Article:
Samsung Galaxy S8+
Though we’d love simply to be sat in our listening room all day, thumbing through our record collection with a glass of whatever’s on hand to make our heads go fuzzy, its more likely that most of our listening nowadays is done through our phones. But does that mean we must shirk exceptional sound, or that the acquisition of such sound must send us to the dark web in order to sell one of our kidneys? Not at all.
Now, chances are you already have your source in this set-up – but for the purposes of putting together a system we’ve opted to include the Samsung Galaxy S8+.
The Galaxy S8+ is like an S7 Edge that went away for the summer holidays and hit puberty. It’s taller, slimmer, and with good looks guaranteed to turn heads at the water fountain. Or wherever else you take it out of your pocket.
It has a bezel-busting display that fills the front of the phone, squeezing more screen space into your hand than any other Galaxy handset, without making it feel like you’re lugging an unwieldy monster around.
Perfect for bathtime
It’s rated IP68 waterproof, meaning it can be submerged in 1.5m of water for 30 minutes. The headphone jack (yes, it has one), single speaker and reversible USBC port are all waterproofed too, so there’s no need to mess around with fiddly rubber port covers.
One of the most important aspects when it comes to sound, though, is that the S8+ supports hi-res audio, including DSD128 files. The microsd card slot makes a return, too, so you can boost the 64GB of built-in storage by up to another 256GB and have plenty of space to build a hi-res music library.
With a decent set of cans plugged in, music is detailed across the board, with bass that doesn’t overwhelm and plenty of vocal clarity. Apple still has a slight edge in terms of native performance for its full-bodied sound, but if you’re thinking about boosting said performance with a DAC then it’s worth noting that the IOS 10.3.1 has had some teething problems when working in conjunction with USB DACS recently – hence why we’ve gone Samsung here.
And that DAC could only ever really be a Chord Mojo. The name is short for ‘Mobile Joy’. Quite.
Unlike many of its rivals, Chord has refused to use off-the-shelf DAC chips inside its converters. Instead, the company’s digital products feature powerful programmable processors loaded with proprietary software.
There’s no display as such, but the power button lights up in different colours depending on the sampling rate of the input signal (red for 44.1khz, green for 96khz, white for DSD). Similarly, the lighting colour behind the volume buttons changes according to level. It soon becomes second nature.
As for inputs, there are (micro) USB, optical and coaxial – taking the form of a 3.5mm jack rather than the usual RCA or BNC – and a second USB connection for charging only. Outputs are limited to a pair of 3.5mm jacks. So why have we chosen the AKG K550s to complete this trio? Some headphones are more assertive than others, and the K550s don’t equivocate: their priority is indoor use. But should you brave the great outdoors with them, you’ll find that movement doesn’t alter their sound even slightly and that the cable doesn’t transmit any bumps it receives.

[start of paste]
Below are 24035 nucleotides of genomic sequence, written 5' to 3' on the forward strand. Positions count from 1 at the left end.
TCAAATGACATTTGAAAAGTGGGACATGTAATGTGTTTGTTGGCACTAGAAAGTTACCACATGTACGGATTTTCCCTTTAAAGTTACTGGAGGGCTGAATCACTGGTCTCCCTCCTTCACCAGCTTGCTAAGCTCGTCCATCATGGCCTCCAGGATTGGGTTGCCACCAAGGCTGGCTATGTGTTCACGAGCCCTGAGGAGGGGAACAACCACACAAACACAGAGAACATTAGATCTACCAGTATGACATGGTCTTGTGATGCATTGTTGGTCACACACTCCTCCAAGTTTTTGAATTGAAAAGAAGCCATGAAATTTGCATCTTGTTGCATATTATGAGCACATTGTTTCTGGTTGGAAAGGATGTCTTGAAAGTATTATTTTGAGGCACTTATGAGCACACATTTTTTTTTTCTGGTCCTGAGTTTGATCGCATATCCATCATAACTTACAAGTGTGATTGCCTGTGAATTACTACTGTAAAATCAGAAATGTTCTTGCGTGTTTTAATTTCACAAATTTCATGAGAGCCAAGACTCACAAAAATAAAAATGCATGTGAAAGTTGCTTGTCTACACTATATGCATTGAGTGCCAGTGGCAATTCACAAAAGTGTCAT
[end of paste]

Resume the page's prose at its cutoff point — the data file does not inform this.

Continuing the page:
They’re big in every way: large earpieces featuring 50mm drivers, a broad headband, and a long, chunky cable. But despite looking like a pair of road-digger’s ear-defenders, the AKGS are relatively light and comfy.
Importantly, the K550s are a lesson in transparency. It’s sometimes a fine line between neutrality and dispassion, but they walk it confidently, relishing lush, analogue sounds yet having sufficient drive and attack for more hard-hitting listens. Effectively, they’ll give you every detail and subtle insight emitted from the fabulous Chord Mojo.
But it’s not the excellent resolution that impresses us most. It’s the Mojo’s ability to organise all that information into a cohesive and musical whole that makes it stand out from the competition.
It delivers the hard-charging rhythm of Stevie Wonder’s Higher Ground brilliantly, communicating the song’s unstoppable momentum with real enthusiasm. The presentation is solid and full-bodied but avoids any hint of excess richness at mid- and low-frequencies.
Balance and surefootedness
Mozart’s Piano Concerto No 12 confirms the Mojo’s convincing tonal balance and reveals a surefooted handling of dynamics. There’s power and scale when the music requires, but also the finesse to make the most of the subtler passages.
There’s refinement too. The Mojo’s transparency means poor recordings (and sources) will be easy to spot, but this DAC won’t go out of its way to be nasty.
That sense of organisation is clear here, as is the Mojo’s composure when the piece becomes demanding. There’s never any sense of stress; every note is given the space and attention it deserves.
The key to a great portable set-up is versatility. This glorious triumvirate can be used inside or out and, in the case of the Mojo and K550s, even swap in for components in your main hi-fi set-up should you wish.
“The Galaxy S8+ is like an S7 Edge that went away for the summer holidays and hit puberty. It’s taller, slimmer, and has head-turning good looks”